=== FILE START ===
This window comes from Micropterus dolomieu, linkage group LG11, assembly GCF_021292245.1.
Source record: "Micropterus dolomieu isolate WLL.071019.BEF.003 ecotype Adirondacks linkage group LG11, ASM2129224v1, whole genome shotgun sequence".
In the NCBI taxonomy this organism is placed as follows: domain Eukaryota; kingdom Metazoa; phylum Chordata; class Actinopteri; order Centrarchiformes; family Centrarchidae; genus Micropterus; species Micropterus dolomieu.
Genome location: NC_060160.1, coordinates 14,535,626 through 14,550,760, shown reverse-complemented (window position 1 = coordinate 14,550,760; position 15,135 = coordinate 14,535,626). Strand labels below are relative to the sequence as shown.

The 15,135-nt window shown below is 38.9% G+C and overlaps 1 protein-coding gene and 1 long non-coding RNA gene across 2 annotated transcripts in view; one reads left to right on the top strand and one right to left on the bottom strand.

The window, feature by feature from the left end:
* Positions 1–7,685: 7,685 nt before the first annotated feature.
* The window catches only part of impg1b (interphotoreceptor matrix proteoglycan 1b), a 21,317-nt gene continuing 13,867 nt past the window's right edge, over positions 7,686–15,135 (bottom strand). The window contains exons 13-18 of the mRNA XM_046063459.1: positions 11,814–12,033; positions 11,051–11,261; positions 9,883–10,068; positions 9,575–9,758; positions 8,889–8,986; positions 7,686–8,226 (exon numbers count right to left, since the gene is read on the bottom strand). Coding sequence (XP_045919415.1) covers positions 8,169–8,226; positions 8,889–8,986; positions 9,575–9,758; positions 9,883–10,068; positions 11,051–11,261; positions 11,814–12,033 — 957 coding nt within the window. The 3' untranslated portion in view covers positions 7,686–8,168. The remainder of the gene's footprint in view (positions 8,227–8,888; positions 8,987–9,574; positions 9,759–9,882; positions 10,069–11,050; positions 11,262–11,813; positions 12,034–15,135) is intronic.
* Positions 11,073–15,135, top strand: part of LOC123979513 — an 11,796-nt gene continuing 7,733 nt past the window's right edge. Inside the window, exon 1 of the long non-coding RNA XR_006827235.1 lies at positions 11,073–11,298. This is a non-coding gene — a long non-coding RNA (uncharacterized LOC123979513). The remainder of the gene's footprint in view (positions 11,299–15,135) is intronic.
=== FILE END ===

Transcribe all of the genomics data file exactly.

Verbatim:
This window comes from Micropterus dolomieu, linkage group LG11, assembly GCF_021292245.1.
Source record: "Micropterus dolomieu isolate WLL.071019.BEF.003 ecotype Adirondacks linkage group LG11, ASM2129224v1, whole genome shotgun sequence".
In the NCBI taxonomy this organism is placed as follows: domain Eukaryota; kingdom Metazoa; phylum Chordata; class Actinopteri; order Centrarchiformes; family Centrarchidae; genus Micropterus; species Micropterus dolomieu.
Genome location: NC_060160.1, coordinates 14,535,626 through 14,550,760, shown reverse-complemented (window position 1 = coordinate 14,550,760; position 15,135 = coordinate 14,535,626). Strand labels below are relative to the sequence as shown.

The 15,135-nt window shown below is 38.9% G+C and overlaps 1 protein-coding gene and 1 long non-coding RNA gene across 2 annotated transcripts in view; one reads left to right on the top strand and one right to left on the bottom strand.

The window, feature by feature from the left end:
* Positions 1–7,685: 7,685 nt before the first annotated feature.
* The window catches only part of impg1b (interphotoreceptor matrix proteoglycan 1b), a 21,317-nt gene continuing 13,867 nt past the window's right edge, over positions 7,686–15,135 (bottom strand). The window contains exons 13-18 of the mRNA XM_046063459.1: positions 11,814–12,033; positions 11,051–11,261; positions 9,883–10,068; positions 9,575–9,758; positions 8,889–8,986; positions 7,686–8,226 (exon numbers count right to left, since the gene is read on the bottom strand). Coding sequence (XP_045919415.1) covers positions 8,169–8,226; positions 8,889–8,986; positions 9,575–9,758; positions 9,883–10,068; positions 11,051–11,261; positions 11,814–12,033 — 957 coding nt within the window. The 3' untranslated portion in view covers positions 7,686–8,168. The remainder of the gene's footprint in view (positions 8,227–8,888; positions 8,987–9,574; positions 9,759–9,882; positions 10,069–11,050; positions 11,262–11,813; positions 12,034–15,135) is intronic.
* Positions 11,073–15,135, top strand: part of LOC123979513 — an 11,796-nt gene continuing 7,733 nt past the window's right edge. Inside the window, exon 1 of the long non-coding RNA XR_006827235.1 lies at positions 11,073–11,298. This is a non-coding gene — a long non-coding RNA (uncharacterized LOC123979513). The remainder of the gene's footprint in view (positions 11,299–15,135) is intronic.